Tommy Tallarico: Yeah! For sure! When I left a few years ago it was because my Video Games Live schedule was getting so crazy that I just couldn’t film 2 weekly television shows any more. A lot of time, thought and energy went into making them with a highly creative team of folks. But it just got to be too much. I keep bugging Vic to let me come back and do some guest appearances but I think he’s trying to establish some of the other hosts. I think everyone reading this should get on his Facebook & Twitter and DEMAND that he puts me back on every once in awhile! J
COG: Finally, can you offer for advice to anyone out there that maybe thinking about trying to make a career producing, creating or writing music for games?
Tommy Tallarico: If you want to get into video games, there are three or four things you can do that will get you in, if you have the talent. But the biggest advice I have to give to everyone before I get to those four things is that talent isn’t everything in this industry. Talent is 50 percent of it; the other 50 percent is networking and being able to sell yourself. If all the people out there spent as much time working on the networking as they did on the talent aspect, they’d go a lot further.
People are afraid to say that sometimes. They want you to think that it’s all about your talent and composing skills. The four things I have to say all have to do with networking and not the talent side.
How do you get into the video-game industry? The first thing is to join the Game Audio Network Guild (G.A.N.G.), G.A.N.G. is an organization run by everyone and it’s for everyone; it’s a non-profit organization started to give information and share resources among professionals and other people interested in doing audio for video games. www.audiogang.org.
The second thing I’d recommend is to go to the Game Developers Conference (www.gdconf.com). GDC is the best place to meet producers, designers, and other audio people, of course, and to learn from the masters who are doing game audio already. It’s not just technical; [it gives you] information about business and the creative aspect and marketing yourself, as well as having a huge job fair where all of the developers and publishers looking for people are sitting right there.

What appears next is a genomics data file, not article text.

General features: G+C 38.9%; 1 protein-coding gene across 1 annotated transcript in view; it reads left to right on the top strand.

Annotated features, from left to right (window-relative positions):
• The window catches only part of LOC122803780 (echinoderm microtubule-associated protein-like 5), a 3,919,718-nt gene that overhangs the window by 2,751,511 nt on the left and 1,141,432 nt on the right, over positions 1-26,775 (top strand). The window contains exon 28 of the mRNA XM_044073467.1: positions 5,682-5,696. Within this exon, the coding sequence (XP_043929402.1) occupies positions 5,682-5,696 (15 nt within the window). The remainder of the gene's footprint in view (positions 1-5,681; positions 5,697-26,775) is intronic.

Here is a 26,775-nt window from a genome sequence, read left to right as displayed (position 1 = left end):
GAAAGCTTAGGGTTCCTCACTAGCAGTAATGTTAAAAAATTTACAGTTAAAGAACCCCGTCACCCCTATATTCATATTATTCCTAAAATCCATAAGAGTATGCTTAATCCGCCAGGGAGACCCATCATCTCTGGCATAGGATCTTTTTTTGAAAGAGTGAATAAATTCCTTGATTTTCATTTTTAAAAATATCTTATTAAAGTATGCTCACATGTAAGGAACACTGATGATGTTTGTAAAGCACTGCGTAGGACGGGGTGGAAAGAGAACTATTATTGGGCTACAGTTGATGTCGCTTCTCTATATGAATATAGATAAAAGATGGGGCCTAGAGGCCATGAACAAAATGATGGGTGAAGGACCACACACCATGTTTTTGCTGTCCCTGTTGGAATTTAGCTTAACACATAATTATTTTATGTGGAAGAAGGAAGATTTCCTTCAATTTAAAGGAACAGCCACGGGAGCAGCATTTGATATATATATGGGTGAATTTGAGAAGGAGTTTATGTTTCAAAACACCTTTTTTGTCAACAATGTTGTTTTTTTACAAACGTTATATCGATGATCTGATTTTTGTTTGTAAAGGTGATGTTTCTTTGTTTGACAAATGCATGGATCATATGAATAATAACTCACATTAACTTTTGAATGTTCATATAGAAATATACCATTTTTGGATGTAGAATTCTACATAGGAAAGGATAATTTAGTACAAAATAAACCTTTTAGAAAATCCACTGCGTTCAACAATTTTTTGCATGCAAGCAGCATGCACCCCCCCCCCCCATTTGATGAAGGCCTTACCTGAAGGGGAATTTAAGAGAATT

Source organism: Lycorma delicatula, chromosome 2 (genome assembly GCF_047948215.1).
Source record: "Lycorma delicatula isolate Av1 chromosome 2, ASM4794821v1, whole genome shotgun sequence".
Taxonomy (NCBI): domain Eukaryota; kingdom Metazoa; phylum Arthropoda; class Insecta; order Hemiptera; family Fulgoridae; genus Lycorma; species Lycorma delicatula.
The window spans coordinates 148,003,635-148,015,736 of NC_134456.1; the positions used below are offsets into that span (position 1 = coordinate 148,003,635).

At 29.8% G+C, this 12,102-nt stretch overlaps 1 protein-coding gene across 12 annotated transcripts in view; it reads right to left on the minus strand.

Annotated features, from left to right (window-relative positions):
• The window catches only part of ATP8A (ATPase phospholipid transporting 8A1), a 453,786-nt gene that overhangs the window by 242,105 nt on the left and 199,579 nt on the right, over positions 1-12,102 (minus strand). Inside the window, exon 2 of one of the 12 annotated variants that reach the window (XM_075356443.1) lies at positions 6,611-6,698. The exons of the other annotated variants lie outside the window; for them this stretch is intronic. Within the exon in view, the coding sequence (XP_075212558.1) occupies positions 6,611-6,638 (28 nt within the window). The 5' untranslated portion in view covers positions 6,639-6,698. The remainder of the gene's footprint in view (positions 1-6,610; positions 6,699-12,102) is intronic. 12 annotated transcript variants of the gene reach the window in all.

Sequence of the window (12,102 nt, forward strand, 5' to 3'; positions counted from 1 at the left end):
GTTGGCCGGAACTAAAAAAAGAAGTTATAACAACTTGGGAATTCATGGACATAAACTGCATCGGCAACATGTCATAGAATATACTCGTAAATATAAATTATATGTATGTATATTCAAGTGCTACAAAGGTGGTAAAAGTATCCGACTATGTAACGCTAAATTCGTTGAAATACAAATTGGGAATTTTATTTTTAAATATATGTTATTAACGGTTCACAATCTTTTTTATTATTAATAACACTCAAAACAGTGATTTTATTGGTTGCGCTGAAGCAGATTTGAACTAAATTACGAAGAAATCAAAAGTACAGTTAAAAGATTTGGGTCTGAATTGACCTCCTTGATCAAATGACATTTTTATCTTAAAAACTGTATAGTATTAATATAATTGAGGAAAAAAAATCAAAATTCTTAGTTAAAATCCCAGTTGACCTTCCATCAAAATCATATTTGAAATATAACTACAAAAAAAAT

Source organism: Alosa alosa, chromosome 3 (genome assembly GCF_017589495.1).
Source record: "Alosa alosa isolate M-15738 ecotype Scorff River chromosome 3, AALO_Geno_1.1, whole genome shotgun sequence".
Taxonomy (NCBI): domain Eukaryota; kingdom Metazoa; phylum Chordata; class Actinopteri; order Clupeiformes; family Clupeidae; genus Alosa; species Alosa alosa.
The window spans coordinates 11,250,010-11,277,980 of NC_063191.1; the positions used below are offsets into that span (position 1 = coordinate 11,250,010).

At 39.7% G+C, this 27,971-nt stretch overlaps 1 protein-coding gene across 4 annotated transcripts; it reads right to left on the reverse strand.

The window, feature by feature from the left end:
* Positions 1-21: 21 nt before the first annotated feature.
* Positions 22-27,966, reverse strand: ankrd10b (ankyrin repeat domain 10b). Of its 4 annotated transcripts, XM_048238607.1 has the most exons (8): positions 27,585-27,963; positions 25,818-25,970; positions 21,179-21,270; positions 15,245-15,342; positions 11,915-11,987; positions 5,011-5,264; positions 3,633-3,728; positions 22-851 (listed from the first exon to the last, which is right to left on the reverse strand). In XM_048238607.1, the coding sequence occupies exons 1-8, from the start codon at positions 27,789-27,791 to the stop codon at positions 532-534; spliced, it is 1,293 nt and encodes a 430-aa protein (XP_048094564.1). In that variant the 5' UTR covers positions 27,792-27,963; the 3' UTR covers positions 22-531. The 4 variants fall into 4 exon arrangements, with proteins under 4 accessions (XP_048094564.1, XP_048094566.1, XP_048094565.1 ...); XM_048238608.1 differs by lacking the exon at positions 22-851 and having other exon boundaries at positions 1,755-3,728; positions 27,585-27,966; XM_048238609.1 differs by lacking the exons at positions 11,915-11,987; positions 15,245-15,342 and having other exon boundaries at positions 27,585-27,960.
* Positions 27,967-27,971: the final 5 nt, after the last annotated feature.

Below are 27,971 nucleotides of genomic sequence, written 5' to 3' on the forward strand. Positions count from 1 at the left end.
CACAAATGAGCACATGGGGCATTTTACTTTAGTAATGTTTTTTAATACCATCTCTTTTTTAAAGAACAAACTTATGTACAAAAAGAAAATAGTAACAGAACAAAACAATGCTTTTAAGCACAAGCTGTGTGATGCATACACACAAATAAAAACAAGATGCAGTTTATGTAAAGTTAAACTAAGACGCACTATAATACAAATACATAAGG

The third thing is to join the IGDA, the International Game Developers Association (www.idga.org). That’s also a non-profit organization, and they have a ton of local chapters all over the world. If you’re just looking to get into the industry, there are a lot of other people just like you but who are programmers, artists, or smaller developers.
The great thing about the industry right now is that you don’t have to get hired to work on a big $20 million-budget project. You can get in the game industry by working on somebody’s cell-phone or i-Phone game that has a $50,000 budget.
The fourth thing is to read. There are a couple of great books out there. There’s The Complete Guide to Game Audio by Aaron Marks, and the other great one is from Alexander Brandon and is called Audio for Games: Planning, Process, and Production. These are two fantastic books that give you great insight on the “how” aspect of making audio for games.
We here at COG would like to thank Tommy for taking the time out of his busy schedule to answer these questions. We found he has a lot of incite into the industry and his many years demonstrate that he is good at what he does. We for one can’t wait for Video Games Live to hit Vancouver later this year as it’s always a great time.